Optimal Matching

The structure of humanity’s quest for knowledge has reached a stage of unprecedented complexity. Research communities are part of a complex network of interconnections of people, ideas and knowledge, institutions, journals and books, and sources of funding. Knowledge is used for practical needs, but also for purposes ranging from entertainment to forging a sense of humanity’s place and purpose in the universe.

The work of previous generations has placed in our hands a remarkable toolkit for advancing knowledge—the ability to measure hitherto elusive physical, biological and psychological processes, the internet to share vast quantities of information, computational machinery and algorithms to explore this data and extract knowledge from it, and, finally, people—educated, curious, with time to pursue knowledge.

Our task is to make the wisest use of these resources to create and disseminate knowledge. What do we know about how best to do this?

In working our way toward an answer to this question, we will need to answer several others. For instance:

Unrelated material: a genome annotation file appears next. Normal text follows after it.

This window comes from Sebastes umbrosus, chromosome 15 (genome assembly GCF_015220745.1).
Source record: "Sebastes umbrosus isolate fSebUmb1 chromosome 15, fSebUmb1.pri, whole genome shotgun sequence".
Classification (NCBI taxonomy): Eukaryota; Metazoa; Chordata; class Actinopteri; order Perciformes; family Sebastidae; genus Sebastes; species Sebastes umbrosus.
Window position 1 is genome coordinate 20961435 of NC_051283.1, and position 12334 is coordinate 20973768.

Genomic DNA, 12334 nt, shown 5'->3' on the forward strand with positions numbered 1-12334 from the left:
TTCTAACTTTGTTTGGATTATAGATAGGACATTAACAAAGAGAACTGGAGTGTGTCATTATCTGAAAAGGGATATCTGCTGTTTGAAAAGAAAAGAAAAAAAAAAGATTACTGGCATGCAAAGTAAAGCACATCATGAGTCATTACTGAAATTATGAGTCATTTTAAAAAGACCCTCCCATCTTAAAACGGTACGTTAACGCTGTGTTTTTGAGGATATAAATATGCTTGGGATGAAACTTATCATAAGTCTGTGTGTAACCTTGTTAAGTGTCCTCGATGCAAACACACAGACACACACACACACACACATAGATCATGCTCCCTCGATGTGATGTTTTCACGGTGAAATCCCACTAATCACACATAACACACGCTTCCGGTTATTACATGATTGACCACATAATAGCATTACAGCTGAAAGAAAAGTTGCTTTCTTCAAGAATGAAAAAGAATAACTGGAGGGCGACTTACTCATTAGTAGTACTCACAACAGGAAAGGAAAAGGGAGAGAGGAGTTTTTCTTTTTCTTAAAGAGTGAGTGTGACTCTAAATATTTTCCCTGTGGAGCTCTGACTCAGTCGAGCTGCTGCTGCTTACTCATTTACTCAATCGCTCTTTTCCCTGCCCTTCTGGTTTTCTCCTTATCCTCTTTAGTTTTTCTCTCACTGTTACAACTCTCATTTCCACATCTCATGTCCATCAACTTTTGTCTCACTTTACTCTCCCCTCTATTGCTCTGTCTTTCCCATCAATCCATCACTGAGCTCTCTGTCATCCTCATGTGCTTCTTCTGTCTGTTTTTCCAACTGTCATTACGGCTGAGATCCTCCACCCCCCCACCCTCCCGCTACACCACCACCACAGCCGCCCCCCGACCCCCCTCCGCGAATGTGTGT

• What does previous experience teach us about whether a research area can be profitably pursued? Are there clues to indicate when a breakthrough is imminent?
  • Can one quantify how to determine whether someone is well-matched to a given problem? What information goes into forming the optimal team of researchers for a problem? Are there objective criteria for choosing collaborators?
  • How should a researcher optimize his or her career trajectory, so as to maximize opportunities for intellectual growth? For example, RAND designed software for a branch of the US military to use in officer assignments so as to maximize production of personnel whose cumulative experience qualifies them for high-level positions.
  • How best can a researcher determine whether there is a tool or technique already in existence that is relevant to a problem they are interested in? What infrastructure and system of knowledge representation makes it most likely that researchers will find the tools they need?
  • What features of the structure of the body of researchers in a given field and of the research being done, might indicate that a field is in a period when it is poised for a major advance or when, conversely, the field is in a period of relative stagnation?